Actors from New York Theatre Workshop production of Endlings, another show with themes about race and immigration, were present. So was School Girls; or, The African Mean Girls Play playwright Jocelyn Bioh, as was School Girls actor Mirirai Sithole. Andy Lucien, an actor in The Siblings Play at Rattlestick Playwrights Theater, showed up to support his friends before reporting for the last two performances of his own show, one Friday night and one more Saturday.
“I remember working on a workshop of this awhile back and just knowing it was going to be fantastic,” Lucien said. “With everything that’s been going on, I just wanted to come out and show love to the other shows closing down.”
Uncertainty loomed. Plays and musicals are not like television shows or films. When production is shut down, especially before a show has a chance to open and garner reviews, there’s no guarantee that it will be rescheduled sometime in the future, because theater seasons are planned at least a year in advance. Before the COVID-19 shutdown, many theater companies had already sent emails announcing their 2020-2021 seasons. Reviews are crucial for future productions; it’s part of how smaller theaters around the country make decisions about what to program. So when a show doesn’t even have a debut, Majok said, “it’s almost as though it didn’t happen … it’s ephemeral.”
At the Lortel, actors were trying to wrap their heads around what their futures would be like for the next two months, with expected paychecks having suddenly evaporated.
“It’s been hard, especially for the off-Broadway and lower,” Lucien said. “And the regional [theaters] — it hits us a little differently. Already having a lower pay scale, having runs that were going to end within the time frame — before April 12, having the expectation that there was going to be some funds coming in. This could have advanced their careers. People should have seen the work [Chase-Owens, Cruz, and Smith] were doing, because it’s spectacular.”
Backup gigs, such as working as a nanny, catering, and restaurant work, are no longer easy fallbacks, because those industries too, have been affected by the pandemic. Many parents who would normally need child care are working from home. Parties have been canceled and public health officials have advised people not to congregate in public spaces.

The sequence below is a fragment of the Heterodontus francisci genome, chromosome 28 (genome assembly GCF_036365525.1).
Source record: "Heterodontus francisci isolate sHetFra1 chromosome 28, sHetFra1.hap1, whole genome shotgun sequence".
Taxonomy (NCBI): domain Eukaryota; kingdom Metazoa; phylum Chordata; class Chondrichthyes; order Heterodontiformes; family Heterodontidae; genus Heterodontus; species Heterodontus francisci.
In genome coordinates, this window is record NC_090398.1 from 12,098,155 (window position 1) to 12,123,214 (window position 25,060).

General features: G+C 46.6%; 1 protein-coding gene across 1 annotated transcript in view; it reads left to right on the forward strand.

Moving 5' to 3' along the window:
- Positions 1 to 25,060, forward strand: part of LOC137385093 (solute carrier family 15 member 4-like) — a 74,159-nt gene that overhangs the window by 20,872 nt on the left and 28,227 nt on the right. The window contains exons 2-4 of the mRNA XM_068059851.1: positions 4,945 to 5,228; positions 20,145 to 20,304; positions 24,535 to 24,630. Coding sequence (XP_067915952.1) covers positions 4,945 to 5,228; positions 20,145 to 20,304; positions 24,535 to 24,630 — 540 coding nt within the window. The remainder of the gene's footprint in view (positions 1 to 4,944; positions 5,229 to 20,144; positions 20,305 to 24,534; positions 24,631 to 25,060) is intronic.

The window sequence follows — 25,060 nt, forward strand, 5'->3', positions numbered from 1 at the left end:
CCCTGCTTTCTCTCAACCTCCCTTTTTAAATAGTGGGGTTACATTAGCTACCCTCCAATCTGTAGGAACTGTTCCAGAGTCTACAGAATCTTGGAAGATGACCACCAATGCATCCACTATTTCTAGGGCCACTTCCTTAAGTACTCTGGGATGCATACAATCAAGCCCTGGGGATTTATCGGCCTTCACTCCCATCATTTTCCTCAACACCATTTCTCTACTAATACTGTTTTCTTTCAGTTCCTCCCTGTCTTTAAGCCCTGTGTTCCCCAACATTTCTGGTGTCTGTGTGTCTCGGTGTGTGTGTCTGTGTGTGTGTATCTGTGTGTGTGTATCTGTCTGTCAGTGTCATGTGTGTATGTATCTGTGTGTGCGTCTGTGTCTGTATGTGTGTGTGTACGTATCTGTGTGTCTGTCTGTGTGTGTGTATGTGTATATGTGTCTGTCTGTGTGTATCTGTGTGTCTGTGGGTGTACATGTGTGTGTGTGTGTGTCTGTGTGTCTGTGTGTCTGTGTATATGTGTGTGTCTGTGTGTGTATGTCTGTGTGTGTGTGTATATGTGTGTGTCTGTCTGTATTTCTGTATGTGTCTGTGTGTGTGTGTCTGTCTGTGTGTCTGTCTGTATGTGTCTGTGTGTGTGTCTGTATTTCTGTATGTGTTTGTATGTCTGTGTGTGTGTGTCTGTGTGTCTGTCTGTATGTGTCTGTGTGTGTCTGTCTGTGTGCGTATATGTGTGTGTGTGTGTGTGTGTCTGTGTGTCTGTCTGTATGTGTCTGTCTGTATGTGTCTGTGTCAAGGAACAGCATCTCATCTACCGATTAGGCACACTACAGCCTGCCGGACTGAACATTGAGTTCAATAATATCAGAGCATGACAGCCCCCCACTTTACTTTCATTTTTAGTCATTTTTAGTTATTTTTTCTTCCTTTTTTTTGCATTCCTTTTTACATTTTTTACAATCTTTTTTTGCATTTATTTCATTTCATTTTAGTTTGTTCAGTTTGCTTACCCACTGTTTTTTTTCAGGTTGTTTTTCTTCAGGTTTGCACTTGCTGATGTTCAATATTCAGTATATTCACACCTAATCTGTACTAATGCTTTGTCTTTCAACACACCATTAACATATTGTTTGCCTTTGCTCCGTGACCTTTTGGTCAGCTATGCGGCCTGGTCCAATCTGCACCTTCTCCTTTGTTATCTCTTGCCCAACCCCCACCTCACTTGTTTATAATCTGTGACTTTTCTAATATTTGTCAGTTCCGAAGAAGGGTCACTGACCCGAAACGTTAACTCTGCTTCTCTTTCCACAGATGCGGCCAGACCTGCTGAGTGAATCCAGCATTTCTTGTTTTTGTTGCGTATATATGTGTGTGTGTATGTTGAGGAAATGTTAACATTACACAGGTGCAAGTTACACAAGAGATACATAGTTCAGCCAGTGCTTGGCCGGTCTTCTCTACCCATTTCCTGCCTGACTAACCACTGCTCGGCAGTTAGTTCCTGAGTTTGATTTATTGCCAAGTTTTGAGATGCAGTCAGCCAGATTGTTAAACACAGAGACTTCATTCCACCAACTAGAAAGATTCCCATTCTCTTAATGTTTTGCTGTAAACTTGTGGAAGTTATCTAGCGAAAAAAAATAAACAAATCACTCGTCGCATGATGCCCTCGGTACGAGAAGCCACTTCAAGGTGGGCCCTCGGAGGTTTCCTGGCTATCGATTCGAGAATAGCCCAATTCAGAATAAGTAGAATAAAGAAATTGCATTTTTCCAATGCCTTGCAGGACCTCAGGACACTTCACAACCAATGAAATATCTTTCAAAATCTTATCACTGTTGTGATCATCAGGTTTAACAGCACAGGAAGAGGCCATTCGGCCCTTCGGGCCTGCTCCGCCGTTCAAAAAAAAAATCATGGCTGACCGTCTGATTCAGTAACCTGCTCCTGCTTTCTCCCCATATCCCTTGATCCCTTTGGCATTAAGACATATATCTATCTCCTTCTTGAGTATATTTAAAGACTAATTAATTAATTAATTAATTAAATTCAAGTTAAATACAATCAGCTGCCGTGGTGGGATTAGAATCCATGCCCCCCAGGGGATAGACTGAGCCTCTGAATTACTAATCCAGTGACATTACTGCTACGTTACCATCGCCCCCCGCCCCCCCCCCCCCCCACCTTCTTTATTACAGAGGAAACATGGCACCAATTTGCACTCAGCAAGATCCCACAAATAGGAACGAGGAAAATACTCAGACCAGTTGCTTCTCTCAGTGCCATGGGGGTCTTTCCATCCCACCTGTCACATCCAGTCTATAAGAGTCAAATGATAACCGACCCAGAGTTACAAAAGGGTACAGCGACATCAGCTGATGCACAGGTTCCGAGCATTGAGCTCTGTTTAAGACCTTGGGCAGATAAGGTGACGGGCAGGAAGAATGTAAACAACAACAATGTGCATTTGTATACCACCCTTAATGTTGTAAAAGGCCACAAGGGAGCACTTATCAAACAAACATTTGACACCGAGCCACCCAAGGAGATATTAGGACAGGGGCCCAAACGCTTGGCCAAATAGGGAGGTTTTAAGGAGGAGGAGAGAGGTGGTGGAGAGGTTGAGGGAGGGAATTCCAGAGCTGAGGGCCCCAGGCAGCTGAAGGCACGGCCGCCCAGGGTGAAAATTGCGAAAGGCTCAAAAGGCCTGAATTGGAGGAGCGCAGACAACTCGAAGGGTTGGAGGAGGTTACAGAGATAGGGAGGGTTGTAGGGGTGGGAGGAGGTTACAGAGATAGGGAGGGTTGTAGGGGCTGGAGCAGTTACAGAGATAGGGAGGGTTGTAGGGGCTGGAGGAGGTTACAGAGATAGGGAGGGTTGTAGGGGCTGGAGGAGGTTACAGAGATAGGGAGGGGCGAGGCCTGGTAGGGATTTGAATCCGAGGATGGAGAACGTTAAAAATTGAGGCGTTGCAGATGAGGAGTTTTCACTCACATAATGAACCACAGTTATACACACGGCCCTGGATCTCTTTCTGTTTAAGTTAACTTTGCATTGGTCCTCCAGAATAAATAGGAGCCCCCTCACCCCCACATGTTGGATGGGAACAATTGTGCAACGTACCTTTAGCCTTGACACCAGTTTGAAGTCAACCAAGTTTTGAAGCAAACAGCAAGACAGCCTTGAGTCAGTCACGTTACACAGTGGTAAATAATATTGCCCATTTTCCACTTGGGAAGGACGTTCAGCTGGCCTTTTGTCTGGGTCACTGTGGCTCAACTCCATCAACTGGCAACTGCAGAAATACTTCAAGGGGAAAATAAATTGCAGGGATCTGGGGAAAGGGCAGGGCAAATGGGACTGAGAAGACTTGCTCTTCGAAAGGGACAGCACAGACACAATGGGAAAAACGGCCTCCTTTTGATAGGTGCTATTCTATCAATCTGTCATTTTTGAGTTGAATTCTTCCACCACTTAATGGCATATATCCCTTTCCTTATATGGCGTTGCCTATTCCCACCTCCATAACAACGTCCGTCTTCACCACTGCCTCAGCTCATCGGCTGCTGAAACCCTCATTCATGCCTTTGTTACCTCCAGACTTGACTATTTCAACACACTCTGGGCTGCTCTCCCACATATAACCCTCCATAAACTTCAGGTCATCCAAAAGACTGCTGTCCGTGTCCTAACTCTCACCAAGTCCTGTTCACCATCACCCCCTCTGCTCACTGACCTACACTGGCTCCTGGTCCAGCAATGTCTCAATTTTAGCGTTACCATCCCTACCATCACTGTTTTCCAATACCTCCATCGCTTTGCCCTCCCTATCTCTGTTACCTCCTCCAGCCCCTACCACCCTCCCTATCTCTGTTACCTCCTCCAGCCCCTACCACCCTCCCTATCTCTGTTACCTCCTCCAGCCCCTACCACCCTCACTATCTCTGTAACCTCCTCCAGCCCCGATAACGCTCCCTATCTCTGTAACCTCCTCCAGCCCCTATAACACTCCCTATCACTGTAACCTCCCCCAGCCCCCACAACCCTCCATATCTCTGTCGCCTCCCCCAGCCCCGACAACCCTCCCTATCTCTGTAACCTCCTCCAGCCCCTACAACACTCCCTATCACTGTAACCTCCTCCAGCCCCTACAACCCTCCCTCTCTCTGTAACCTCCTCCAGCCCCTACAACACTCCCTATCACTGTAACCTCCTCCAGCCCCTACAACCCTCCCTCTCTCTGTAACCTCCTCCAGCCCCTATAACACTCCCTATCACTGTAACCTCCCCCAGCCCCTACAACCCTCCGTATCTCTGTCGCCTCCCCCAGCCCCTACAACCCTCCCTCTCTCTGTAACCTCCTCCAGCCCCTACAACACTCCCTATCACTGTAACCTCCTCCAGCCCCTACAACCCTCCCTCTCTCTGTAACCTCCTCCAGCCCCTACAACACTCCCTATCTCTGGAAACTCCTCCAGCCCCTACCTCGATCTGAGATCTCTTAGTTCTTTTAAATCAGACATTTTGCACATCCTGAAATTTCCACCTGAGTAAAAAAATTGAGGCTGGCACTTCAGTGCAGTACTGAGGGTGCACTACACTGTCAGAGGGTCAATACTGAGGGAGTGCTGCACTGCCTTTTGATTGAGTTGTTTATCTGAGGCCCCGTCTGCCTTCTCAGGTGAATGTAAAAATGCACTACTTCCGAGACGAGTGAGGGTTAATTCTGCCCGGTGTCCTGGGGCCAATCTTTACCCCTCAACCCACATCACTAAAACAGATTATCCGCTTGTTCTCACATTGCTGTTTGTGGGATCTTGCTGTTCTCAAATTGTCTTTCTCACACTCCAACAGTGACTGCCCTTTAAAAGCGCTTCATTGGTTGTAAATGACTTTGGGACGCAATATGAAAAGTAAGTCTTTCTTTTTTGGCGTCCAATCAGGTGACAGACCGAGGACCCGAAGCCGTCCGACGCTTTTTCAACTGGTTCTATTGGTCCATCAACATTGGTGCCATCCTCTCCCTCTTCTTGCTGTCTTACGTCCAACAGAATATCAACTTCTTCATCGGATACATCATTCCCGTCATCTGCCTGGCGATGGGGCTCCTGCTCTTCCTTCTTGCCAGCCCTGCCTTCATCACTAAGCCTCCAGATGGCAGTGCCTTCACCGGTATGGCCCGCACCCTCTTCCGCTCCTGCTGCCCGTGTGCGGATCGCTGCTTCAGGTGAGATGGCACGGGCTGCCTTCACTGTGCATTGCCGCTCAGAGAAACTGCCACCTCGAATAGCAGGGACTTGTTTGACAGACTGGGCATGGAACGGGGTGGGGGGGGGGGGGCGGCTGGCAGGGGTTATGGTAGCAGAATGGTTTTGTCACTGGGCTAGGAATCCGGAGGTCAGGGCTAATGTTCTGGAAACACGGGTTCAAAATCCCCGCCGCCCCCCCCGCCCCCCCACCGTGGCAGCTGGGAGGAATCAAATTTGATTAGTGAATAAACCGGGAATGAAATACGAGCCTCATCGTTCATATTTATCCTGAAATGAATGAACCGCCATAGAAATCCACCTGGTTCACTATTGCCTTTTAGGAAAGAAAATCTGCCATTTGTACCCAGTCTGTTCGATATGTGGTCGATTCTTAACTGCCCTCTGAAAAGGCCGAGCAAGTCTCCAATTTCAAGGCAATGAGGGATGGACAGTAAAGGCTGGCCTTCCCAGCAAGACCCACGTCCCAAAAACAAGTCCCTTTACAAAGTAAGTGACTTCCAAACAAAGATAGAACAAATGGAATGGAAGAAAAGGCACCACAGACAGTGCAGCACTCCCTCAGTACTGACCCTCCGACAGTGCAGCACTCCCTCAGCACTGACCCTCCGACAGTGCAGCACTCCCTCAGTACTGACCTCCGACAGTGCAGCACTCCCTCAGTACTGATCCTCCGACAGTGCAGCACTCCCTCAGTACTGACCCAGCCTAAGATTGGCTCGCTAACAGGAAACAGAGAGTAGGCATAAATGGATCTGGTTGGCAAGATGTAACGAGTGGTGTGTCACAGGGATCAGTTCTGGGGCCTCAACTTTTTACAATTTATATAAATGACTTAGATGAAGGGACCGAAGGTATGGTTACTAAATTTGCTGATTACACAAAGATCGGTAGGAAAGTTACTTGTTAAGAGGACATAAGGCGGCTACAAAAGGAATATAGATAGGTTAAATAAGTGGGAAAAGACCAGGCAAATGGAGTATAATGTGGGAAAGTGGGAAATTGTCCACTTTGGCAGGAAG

For now, questions abound. Is it possible, or practical, to film theater work and share it online? What gets lost in the translation from live performance to screen?
A San Francisco production of Toni Stone, which was forced to close as well, is planning to make a recording of the show available to stream for ticket-buyers, according to the San Francisco Chronicle.
Sanctuary City was written and produced with the idea that it would be seen live. It’s staged on a simple set. Nearly everything takes place on a spare platform that’s tilted at an angle toward the audience. Much of its atmosphere and emotion comes from Isabella Byrd’s evocative lighting design, and from the performances of its three actors.
It’s almost the exact opposite of a play like American Son, which was staged on a set built for a stage-to-screen transfer. TV producer Shonda Rhimes was a producer on the show, and from the outset, there was a plan for American Son to be filmed. After the show’s run on Broadway, it was released on Netflix.
Playwright Young Jean Lee, whose show We’re Gonna Die was in the midst of a run at Tony Kiser Theater before the shutdown, shared a link to an April 2011 production performed at Joe’s Pub, on Vimeo.
The PBS show Great Performances has long functioned as an ambassador for theater — it’s how I first became enchanted with Audra McDonald; as a child, I saw her in Ragtime in my parents’ North Carolina living room. The Metropolitan Opera, which has also closed, along with the Metropolitan Museum of Art, the New York Philharmonic, and Carnegie Hall, broadcasts performances in high-definition in movie theaters across America as a way of extending its reach beyond Manhattan. But movie theaters too, have become places to avoid in the age of COVID-19.
On a sunny, warm Friday evening, when the area would normally be bustling with audience members making their way to various events and taking selfies in front of its famous fountain, the Lincoln Center for the Performing Arts was little more than a silent ghost town.
“In times like these, when we’re going through it, we come back to the theater,” Cruz said. “That’s what makes it so sad.”